While a 10-year anniversary can seem insignificant stacked up against the 70-year history of a theatrical institution like Mousetrap, Judson Theatre’s decade of success, including as it does the years when all of Broadway was shut down by the pandemic, is impressive in its own right. Ten years ago Joyce DeWitt starred in Judson’s first production, with the late Tab Hunter. “Love Letters ended up being one of the happiest experiences of my life, doing that play with Tab,” DeWitt says. “He is one of the most underrated actors in the history of Hollywood. He was so good in that role, so powerful, so present, so simple and so nakedly honest that I just fell inside what he was doing.”

After 10 seasons, the number of classic plays and the actors who brought them to life is too long to list. A good sign. “There’s been so much joy,” says Sills, who co-founded Judson with artistic director Daniel Haley. “So many of the stars we’ve had have been wonderful on the stage — because they’re not hired for their celebrity, they’re hired for their talent — but they’ve been wonderful off stage, too. To see our students and interns interact with them, the way the legacy of theater is passed on by working with them, has been beautiful.”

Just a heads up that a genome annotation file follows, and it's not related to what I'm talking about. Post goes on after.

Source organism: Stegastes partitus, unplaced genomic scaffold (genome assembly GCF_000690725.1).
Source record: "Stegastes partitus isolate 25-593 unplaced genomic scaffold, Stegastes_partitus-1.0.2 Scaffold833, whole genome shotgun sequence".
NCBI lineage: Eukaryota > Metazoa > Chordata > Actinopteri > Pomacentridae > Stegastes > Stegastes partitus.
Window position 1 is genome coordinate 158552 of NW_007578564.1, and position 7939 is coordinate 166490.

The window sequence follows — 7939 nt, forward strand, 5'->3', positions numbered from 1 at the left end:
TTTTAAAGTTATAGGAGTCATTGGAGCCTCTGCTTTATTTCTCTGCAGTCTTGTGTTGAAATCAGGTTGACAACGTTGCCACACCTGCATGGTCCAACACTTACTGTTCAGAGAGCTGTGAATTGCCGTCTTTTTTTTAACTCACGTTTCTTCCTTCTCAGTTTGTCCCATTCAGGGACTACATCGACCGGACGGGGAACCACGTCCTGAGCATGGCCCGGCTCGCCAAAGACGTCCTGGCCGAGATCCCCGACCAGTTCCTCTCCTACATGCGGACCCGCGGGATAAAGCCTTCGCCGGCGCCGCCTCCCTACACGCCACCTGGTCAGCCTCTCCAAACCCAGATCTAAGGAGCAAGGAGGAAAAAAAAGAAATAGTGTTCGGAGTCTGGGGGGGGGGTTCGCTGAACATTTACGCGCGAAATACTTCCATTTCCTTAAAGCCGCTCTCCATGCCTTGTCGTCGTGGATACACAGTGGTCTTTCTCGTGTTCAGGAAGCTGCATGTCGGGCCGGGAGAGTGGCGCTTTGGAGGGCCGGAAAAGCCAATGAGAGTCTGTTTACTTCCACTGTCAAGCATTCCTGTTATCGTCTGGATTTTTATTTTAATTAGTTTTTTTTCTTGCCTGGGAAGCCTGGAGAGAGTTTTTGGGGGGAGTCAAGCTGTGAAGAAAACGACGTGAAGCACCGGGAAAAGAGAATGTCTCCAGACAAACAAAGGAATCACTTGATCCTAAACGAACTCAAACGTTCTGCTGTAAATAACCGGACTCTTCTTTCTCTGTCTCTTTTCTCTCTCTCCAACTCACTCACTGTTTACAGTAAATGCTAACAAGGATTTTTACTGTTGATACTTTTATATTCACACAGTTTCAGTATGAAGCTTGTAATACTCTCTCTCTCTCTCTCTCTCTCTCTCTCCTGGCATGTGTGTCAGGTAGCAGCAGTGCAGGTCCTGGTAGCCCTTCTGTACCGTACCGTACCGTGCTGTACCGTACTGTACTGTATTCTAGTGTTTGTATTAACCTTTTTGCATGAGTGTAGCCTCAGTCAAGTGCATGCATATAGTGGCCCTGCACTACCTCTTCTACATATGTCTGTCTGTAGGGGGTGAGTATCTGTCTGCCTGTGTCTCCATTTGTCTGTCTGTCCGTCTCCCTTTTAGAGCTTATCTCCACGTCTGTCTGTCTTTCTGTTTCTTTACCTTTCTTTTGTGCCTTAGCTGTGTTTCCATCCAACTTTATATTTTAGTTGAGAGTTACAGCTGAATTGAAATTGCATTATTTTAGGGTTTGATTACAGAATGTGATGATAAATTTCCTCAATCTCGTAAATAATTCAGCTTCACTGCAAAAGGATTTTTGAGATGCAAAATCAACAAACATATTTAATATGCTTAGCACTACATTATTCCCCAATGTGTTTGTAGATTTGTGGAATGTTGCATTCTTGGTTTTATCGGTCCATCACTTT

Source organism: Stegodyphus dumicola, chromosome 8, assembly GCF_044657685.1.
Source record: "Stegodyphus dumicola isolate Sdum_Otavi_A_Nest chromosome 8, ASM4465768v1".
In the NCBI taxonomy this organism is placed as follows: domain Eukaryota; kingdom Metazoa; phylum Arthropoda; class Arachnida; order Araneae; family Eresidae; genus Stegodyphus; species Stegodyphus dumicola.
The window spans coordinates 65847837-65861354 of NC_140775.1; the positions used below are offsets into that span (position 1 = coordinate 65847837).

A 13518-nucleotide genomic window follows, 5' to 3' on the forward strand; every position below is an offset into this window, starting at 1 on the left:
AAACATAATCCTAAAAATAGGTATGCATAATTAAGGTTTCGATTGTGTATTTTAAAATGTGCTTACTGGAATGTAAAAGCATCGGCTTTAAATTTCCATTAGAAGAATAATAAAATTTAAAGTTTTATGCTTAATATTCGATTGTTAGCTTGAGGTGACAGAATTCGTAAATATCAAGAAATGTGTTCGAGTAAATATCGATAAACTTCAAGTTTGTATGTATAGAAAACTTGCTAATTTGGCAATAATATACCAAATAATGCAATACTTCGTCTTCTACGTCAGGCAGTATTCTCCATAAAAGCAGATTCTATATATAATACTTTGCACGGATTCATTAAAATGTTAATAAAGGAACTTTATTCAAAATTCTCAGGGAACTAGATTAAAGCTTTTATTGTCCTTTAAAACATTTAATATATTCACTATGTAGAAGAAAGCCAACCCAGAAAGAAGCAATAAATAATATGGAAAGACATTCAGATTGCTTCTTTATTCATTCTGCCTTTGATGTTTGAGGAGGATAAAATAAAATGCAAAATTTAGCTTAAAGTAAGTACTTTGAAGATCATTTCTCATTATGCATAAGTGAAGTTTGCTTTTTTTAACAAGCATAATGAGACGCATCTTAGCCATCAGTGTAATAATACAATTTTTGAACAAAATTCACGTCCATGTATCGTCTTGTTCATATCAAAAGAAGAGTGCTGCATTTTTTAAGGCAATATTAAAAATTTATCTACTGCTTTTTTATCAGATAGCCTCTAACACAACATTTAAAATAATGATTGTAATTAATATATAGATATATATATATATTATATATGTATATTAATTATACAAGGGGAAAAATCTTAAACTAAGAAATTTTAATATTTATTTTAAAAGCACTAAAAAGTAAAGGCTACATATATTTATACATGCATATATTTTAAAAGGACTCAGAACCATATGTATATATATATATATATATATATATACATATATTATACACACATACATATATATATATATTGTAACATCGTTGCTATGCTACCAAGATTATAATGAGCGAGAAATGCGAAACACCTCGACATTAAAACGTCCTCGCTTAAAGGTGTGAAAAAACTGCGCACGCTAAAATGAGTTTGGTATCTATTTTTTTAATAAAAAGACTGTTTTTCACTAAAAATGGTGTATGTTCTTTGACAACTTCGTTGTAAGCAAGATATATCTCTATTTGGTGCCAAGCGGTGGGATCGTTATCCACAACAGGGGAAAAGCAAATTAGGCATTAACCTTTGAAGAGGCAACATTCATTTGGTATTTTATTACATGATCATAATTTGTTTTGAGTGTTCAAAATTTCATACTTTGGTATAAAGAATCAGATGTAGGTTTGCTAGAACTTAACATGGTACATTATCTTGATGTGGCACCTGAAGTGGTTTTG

Involvement with the community has been at the heart of Judson’s mission. “Daniel and I are especially proud of the education program,” says Sills. “The Mousetrap will be part of that. The students get a copy of the book. We have a study guide written. They attend the show. We pay for transportation, their ticket, and substitute teachers. They get a field trip and a one-of-a-kind experience.” Combined, there will be something in the neighborhood of 600 students attending from North Moore, Union Pines and Pinecrest high schools.

“I’m grateful that we’ve managed,” says Sills of their first decade. “It’s always been challenging but the challenges change and the joys of doing it change. There hadn’t been true professional theater here in such a long time. The inspiration came from what they used to do in Pinehurst’s Theater Building with stars and plays, everything.”

But it wouldn’t have been possible without Sills’ Sandhills upbringing and connections. “It’s very much to do with Morgan being from there,” says Arngrim. “It’s hard to do any project from a charity to a theater to anything in any community where people think it just blew in from outside and it’s not part of ‘our’ community. If it was just someone coming from New York into Pinehurst, North Carolina and saying, ‘Hey, I’m going to do theater here’ it might not catch on the way that it did.”

And, having worked in theater in nearly every capacity known to man doesn’t hurt. “It really comes down to the fact that Morgan’s just a really fine theater manager,” says DeWitt. “He not only knows and understands the theater but he loves it, so his passion matches his talent. What he and Daniel have done there, it’s really kind of beautiful.”  PS

Jim Moriarty is the editor of PineStraw and can be reached at